15 ml (1 Tb) fresh lemon juice
½ bunch fresh cilantro, chopped

ingredients for south Indian seafood curry layed out on an aluminum tray

Coconut Curry Sauce: First, open the can of coconut milk. There should be a solid layer of very thick coconut “cream” sitting at the top of the can. Scoop out 80 ml (1/3 cup) of this solid cream and set aside.

Heat oil and black mustard seeds together in a heavy-bottomed saucepan over medium-high heat. Cover with a lid. When the seeds turn gray and pop, remove the lid and add the shallot. Reduce heat to medium. Sauté, stirring, for about 3 or 4 minutes, until the shallot is translucent and turning golden at the edges. Add the jalapenos and saute for about 30 seconds. Add the curry leaves, ginger, and garlic. Stir for 10 seconds, then add the dry spice mix and cook, stirring vigorously, for 30 seconds. Add the water and the 80 ml (1/3 cup) of thick coconut “cream” that you earlier set aside, and the salt. Reduce heat and let simmer until the water from the coconut cream has evaporated and the oil separates and pools on top. This may take several minutes minutes. This is a very important step to making sure the spices are cooked properly.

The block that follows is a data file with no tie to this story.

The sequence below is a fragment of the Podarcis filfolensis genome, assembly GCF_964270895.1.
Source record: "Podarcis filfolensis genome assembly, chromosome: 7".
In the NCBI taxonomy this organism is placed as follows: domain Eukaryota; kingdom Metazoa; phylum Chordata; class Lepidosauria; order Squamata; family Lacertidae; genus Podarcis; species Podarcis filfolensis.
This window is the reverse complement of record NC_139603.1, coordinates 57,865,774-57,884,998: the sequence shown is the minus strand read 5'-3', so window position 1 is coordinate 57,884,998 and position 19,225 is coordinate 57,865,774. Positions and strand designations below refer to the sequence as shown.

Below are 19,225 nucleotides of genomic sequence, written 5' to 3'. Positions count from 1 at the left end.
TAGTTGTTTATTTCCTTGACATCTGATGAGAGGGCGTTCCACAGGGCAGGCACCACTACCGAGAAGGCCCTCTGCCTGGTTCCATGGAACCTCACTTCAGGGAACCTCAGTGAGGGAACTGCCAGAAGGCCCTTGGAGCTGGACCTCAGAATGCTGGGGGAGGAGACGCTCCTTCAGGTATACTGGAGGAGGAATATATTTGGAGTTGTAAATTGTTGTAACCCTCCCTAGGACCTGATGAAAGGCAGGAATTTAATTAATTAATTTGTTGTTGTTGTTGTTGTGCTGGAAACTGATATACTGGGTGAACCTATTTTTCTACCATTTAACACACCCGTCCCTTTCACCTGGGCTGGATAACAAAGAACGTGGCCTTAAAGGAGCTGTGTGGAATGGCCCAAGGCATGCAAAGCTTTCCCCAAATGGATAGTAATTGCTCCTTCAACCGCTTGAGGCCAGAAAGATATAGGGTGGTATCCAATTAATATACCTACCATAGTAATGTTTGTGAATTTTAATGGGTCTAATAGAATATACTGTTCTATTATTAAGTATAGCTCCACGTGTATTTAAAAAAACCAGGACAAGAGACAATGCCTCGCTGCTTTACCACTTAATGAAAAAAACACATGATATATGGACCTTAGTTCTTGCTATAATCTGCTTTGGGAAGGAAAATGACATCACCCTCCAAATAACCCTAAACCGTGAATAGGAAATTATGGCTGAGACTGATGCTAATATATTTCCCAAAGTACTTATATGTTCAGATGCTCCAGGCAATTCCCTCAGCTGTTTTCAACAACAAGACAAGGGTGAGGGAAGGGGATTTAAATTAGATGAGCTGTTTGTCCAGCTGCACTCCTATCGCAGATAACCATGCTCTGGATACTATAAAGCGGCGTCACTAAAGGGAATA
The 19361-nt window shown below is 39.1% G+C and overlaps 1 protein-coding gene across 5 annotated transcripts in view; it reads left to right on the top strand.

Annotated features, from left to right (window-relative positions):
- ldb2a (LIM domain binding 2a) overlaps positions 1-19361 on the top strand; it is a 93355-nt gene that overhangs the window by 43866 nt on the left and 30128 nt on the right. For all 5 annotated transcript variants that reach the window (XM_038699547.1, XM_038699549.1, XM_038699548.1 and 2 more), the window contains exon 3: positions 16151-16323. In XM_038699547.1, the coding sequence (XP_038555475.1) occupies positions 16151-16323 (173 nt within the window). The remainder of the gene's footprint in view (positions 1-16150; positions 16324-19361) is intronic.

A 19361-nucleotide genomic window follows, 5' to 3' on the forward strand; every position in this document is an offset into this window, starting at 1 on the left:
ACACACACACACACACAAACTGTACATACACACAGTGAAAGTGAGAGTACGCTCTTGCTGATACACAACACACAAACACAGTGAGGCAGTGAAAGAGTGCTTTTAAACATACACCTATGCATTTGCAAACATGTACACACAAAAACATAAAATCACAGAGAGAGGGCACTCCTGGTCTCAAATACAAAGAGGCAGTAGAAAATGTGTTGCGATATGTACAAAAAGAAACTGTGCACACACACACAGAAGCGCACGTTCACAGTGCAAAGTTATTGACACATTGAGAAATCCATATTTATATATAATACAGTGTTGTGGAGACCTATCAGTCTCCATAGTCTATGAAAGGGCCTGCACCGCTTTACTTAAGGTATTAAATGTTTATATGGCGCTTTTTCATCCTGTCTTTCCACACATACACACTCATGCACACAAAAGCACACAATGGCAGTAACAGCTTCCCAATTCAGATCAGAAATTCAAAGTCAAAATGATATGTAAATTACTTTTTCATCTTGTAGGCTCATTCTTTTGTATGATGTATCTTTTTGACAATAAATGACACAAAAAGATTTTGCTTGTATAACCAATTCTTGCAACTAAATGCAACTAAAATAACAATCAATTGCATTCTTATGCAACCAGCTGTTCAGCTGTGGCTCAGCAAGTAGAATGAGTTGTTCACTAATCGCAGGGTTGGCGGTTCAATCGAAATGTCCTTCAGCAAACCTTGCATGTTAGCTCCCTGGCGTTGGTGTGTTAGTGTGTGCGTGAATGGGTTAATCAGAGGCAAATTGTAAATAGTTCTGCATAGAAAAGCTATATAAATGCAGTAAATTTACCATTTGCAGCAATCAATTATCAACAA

Now add the remaining coconut milk, reduce heat to low and simmer very gently for 5  minutes. Be sure not to boil the sauce or it will split. You may use this sauce immediately or let it cool and refrigerate it for up to four days or freeze it for up to 2 months. To use, defrost and bring to a simmer before proceeding with the rest of the recipe.

Coconut Seafood Curry: Peel the prawns, setting aside the shells for use in broth, if desired. If the scallops are very large, cut them in half. Cut the fish into fork-sized pieces. Set all the seafood and fish aside.

Make sure to have all the vegetables chopped and ready, and all the fish and/or seafood prepared before you start to cook this curry, because it cooks very quickly!

Heat the prepared sauce in a sauce pan over medium-high heat, until simmering. Stir in the spinach and the tomatoes. Bring back to a simmer. Immediately stir in the prepared seafood and/or fish, reduce heat to medium-low and simmer until the seafood is just opaque and the fish has *just* started to flake, about 3 to 4 minutes. Stir in the cilantro and lemon juice, and serve immediately.

Serve over a bed of basmati rice. Good accompaniments are banana chutney or spicy green chutney, pappadums, and yogurt raita.

seafood curry, rice, chutney in silver bowls

Comments (4)

  1. I love south Indian dishes a lot and was searching for some new recipes to try. Finally, I came across this post of yours and I enjoyed reading this beautiful post. I will surely try making this recipe thankyou so much for sharing.

  2. I have made this several times now. Always delicious.
    I use just 1 jalapeño (half of one isn’t quite enough) because I’m a wimp when it come to heat in food. I also use ghee for the oil which seems to add a lovely dimension, and I use water from boiling the prawn shells for added flavour. I only use half the salt and that’s plenty, especially if you use the prawn water and they were frozen on the boat in sea water.

    Overall a great recipe that is perfect as written (I recommend the spice mixture too) and very adaptable.